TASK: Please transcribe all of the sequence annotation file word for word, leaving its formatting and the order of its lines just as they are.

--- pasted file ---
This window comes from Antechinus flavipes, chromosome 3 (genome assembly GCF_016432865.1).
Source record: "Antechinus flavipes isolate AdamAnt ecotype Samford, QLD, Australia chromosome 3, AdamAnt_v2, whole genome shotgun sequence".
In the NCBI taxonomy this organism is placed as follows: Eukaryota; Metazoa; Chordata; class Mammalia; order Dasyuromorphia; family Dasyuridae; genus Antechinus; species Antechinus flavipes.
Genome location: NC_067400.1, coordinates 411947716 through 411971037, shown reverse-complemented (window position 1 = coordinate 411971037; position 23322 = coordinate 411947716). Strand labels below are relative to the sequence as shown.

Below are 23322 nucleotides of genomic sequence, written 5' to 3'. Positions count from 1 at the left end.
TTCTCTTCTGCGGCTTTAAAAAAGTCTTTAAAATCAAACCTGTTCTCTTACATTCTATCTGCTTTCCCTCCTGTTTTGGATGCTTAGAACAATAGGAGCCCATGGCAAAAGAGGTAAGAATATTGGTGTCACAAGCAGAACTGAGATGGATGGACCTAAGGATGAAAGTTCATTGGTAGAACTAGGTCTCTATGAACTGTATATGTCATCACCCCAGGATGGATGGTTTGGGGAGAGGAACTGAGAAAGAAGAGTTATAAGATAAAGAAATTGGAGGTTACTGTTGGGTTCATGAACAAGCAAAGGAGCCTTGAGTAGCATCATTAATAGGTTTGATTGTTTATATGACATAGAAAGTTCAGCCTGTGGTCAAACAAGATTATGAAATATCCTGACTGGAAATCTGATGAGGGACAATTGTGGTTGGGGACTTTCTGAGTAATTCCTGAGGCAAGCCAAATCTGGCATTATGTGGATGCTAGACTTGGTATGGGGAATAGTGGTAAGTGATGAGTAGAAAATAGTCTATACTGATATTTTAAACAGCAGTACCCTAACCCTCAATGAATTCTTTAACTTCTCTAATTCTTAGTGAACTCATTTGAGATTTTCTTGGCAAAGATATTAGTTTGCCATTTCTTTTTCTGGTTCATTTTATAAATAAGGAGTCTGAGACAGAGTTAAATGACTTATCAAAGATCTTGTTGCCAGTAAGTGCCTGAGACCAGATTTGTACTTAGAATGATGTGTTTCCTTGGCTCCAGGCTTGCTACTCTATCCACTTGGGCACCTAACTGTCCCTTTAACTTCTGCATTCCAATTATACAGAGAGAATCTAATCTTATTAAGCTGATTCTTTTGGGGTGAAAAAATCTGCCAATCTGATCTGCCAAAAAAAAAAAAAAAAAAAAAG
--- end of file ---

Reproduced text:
This window comes from Antechinus flavipes, chromosome 3 (genome assembly GCF_016432865.1).
Source record: "Antechinus flavipes isolate AdamAnt ecotype Samford, QLD, Australia chromosome 3, AdamAnt_v2, whole genome shotgun sequence".
In the NCBI taxonomy this organism is placed as follows: Eukaryota; Metazoa; Chordata; class Mammalia; order Dasyuromorphia; family Dasyuridae; genus Antechinus; species Antechinus flavipes.
Genome location: NC_067400.1, coordinates 411947716 through 411971037, shown reverse-complemented (window position 1 = coordinate 411971037; position 23322 = coordinate 411947716). Strand labels below are relative to the sequence as shown.

Below are 23322 nucleotides of genomic sequence, written 5' to 3'. Positions count from 1 at the left end.
TTCTCTTCTGCGGCTTTAAAAAAGTCTTTAAAATCAAACCTGTTCTCTTACATTCTATCTGCTTTCCCTCCTGTTTTGGATGCTTAGAACAATAGGAGCCCATGGCAAAAGAGGTAAGAATATTGGTGTCACAAGCAGAACTGAGATGGATGGACCTAAGGATGAAAGTTCATTGGTAGAACTAGGTCTCTATGAACTGTATATGTCATCACCCCAGGATGGATGGTTTGGGGAGAGGAACTGAGAAAGAAGAGTTATAAGATAAAGAAATTGGAGGTTACTGTTGGGTTCATGAACAAGCAAAGGAGCCTTGAGTAGCATCATTAATAGGTTTGATTGTTTATATGACATAGAAAGTTCAGCCTGTGGTCAAACAAGATTATGAAATATCCTGACTGGAAATCTGATGAGGGACAATTGTGGTTGGGGACTTTCTGAGTAATTCCTGAGGCAAGCCAAATCTGGCATTATGTGGATGCTAGACTTGGTATGGGGAATAGTGGTAAGTGATGAGTAGAAAATAGTCTATACTGATATTTTAAACAGCAGTACCCTAACCCTCAATGAATTCTTTAACTTCTCTAATTCTTAGTGAACTCATTTGAGATTTTCTTGGCAAAGATATTAGTTTGCCATTTCTTTTTCTGGTTCATTTTATAAATAAGGAGTCTGAGACAGAGTTAAATGACTTATCAAAGATCTTGTTGCCAGTAAGTGCCTGAGACCAGATTTGTACTTAGAATGATGTGTTTCCTTGGCTCCAGGCTTGCTACTCTATCCACTTGGGCACCTAACTGTCCCTTTAACTTCTGCATTCCAATTATACAGAGAGAATCTAATCTTATTAAGCTGATTCTTTTGGGGTGAAAAAATCTGCCAATCTGATCTGCCAAAAAAAAAAAAAAAAAAAAAG